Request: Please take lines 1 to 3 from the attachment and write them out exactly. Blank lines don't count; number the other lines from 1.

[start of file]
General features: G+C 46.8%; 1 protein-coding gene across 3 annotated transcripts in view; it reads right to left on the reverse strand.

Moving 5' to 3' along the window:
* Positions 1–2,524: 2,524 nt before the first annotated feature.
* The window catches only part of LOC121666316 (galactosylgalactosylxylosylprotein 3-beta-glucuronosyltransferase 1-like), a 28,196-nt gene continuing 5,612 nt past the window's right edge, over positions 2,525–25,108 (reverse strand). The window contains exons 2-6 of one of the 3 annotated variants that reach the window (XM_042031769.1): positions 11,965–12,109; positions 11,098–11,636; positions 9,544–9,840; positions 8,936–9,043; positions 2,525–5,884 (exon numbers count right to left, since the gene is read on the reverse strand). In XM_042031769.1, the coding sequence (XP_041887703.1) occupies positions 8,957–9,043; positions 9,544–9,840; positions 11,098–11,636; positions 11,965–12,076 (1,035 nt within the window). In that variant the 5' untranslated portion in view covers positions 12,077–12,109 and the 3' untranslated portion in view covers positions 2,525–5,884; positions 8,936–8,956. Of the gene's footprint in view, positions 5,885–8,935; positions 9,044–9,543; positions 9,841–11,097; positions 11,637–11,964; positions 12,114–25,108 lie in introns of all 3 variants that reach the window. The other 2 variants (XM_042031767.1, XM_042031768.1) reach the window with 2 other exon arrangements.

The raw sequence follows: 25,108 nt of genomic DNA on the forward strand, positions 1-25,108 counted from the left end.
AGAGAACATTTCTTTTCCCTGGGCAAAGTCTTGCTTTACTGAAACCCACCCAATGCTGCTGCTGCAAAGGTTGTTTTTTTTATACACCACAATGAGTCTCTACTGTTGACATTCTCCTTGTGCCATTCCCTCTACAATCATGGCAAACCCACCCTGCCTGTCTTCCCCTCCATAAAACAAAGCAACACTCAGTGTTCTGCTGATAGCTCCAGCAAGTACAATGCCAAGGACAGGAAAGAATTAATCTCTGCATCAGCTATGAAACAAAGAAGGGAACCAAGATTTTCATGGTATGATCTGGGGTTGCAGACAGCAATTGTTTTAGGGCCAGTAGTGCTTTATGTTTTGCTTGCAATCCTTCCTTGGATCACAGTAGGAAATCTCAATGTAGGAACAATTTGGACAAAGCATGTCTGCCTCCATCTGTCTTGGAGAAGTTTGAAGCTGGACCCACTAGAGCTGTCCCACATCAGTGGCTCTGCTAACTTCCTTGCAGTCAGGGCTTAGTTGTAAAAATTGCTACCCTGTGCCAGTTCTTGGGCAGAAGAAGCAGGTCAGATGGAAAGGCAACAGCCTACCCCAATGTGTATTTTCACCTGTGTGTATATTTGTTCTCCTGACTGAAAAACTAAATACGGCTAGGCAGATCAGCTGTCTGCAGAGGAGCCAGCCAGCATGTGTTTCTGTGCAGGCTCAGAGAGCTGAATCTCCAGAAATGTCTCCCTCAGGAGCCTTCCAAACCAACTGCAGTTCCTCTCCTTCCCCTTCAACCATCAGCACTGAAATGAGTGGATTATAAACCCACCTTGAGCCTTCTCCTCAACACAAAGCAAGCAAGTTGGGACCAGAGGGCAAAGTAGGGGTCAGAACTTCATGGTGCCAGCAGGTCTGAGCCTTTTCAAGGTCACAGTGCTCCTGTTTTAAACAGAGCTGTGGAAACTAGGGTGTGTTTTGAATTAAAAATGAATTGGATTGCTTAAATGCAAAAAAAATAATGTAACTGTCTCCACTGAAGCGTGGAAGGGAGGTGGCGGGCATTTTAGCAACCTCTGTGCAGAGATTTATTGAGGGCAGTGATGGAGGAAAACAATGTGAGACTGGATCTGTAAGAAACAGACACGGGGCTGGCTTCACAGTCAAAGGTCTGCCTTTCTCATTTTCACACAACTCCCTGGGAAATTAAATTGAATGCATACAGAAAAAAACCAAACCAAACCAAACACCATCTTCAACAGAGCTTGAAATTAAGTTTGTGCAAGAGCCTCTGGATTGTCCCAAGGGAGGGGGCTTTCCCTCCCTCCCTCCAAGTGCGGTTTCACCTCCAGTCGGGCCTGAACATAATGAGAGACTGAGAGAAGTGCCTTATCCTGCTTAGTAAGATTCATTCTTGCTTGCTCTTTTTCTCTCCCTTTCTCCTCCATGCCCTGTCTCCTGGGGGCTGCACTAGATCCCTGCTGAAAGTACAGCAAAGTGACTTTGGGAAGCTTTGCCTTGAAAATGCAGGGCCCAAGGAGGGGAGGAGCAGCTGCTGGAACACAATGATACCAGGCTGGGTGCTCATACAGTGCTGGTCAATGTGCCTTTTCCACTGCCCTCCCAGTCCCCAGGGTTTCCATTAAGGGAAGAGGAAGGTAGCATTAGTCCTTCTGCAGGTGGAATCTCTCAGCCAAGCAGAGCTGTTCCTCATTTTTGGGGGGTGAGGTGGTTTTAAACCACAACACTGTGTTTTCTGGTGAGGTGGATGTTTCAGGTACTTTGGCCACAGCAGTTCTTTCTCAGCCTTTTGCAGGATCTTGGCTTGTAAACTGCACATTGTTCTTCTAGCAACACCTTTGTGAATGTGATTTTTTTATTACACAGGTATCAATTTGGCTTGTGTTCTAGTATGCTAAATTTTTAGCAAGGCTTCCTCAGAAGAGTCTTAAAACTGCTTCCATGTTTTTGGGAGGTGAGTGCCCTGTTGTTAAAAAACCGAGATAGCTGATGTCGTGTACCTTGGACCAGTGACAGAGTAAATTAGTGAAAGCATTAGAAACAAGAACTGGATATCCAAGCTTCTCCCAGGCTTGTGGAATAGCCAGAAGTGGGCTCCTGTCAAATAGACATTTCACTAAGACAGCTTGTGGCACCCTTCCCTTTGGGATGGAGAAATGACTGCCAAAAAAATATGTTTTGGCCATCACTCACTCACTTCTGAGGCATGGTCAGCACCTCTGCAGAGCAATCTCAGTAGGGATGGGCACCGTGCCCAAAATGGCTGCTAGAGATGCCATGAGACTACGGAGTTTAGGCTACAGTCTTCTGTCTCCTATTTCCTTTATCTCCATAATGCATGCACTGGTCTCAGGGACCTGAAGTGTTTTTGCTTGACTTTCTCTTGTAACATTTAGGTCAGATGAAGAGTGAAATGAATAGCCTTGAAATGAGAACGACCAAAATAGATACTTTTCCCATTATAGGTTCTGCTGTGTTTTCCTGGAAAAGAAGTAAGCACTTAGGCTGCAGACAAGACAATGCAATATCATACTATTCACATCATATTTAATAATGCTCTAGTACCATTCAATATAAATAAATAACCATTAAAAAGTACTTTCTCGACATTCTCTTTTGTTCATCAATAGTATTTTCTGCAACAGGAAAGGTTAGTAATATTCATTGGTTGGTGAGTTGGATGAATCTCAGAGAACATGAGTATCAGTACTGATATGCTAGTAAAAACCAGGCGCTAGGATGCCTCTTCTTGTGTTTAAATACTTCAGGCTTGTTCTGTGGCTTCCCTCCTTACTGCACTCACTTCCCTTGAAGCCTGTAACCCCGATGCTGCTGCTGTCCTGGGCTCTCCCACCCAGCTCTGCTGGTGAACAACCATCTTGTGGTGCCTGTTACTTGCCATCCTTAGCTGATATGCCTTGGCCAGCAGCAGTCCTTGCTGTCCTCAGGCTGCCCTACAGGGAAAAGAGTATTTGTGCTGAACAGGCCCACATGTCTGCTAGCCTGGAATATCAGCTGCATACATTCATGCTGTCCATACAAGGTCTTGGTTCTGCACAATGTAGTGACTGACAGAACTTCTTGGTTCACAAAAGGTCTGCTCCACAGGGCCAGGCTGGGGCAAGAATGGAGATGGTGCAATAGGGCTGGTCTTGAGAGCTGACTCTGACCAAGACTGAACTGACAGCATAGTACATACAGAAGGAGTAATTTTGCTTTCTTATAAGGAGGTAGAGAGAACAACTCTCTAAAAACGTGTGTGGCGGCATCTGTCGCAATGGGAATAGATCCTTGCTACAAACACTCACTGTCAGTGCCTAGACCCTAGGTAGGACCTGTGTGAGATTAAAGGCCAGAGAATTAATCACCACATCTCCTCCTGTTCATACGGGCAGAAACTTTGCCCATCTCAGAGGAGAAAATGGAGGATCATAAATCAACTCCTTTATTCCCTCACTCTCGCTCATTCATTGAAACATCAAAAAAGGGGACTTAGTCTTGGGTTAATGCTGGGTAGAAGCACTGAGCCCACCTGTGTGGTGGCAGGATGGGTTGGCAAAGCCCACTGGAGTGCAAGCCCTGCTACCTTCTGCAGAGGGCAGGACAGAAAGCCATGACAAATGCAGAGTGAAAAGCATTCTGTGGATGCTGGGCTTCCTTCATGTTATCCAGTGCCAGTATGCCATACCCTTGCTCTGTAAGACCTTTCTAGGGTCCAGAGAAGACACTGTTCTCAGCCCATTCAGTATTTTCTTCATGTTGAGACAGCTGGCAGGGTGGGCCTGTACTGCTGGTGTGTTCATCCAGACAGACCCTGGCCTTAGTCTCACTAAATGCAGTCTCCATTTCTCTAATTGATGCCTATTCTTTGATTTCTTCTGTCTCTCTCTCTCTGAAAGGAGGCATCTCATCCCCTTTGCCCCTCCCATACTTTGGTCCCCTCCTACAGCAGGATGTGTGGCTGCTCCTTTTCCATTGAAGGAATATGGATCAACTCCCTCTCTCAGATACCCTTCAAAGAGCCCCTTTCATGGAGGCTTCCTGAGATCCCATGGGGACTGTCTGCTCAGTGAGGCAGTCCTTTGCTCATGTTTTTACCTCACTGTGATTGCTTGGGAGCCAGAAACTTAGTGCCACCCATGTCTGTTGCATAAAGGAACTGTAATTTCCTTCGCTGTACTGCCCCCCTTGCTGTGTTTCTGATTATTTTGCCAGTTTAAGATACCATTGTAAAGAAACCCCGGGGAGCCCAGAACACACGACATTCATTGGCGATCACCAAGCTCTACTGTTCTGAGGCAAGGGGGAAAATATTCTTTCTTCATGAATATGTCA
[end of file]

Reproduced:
General features: G+C 46.8%; 1 protein-coding gene across 3 annotated transcripts in view; it reads right to left on the reverse strand.

Moving 5' to 3' along the window:
* Positions 1–2,524: 2,524 nt before the first annotated feature.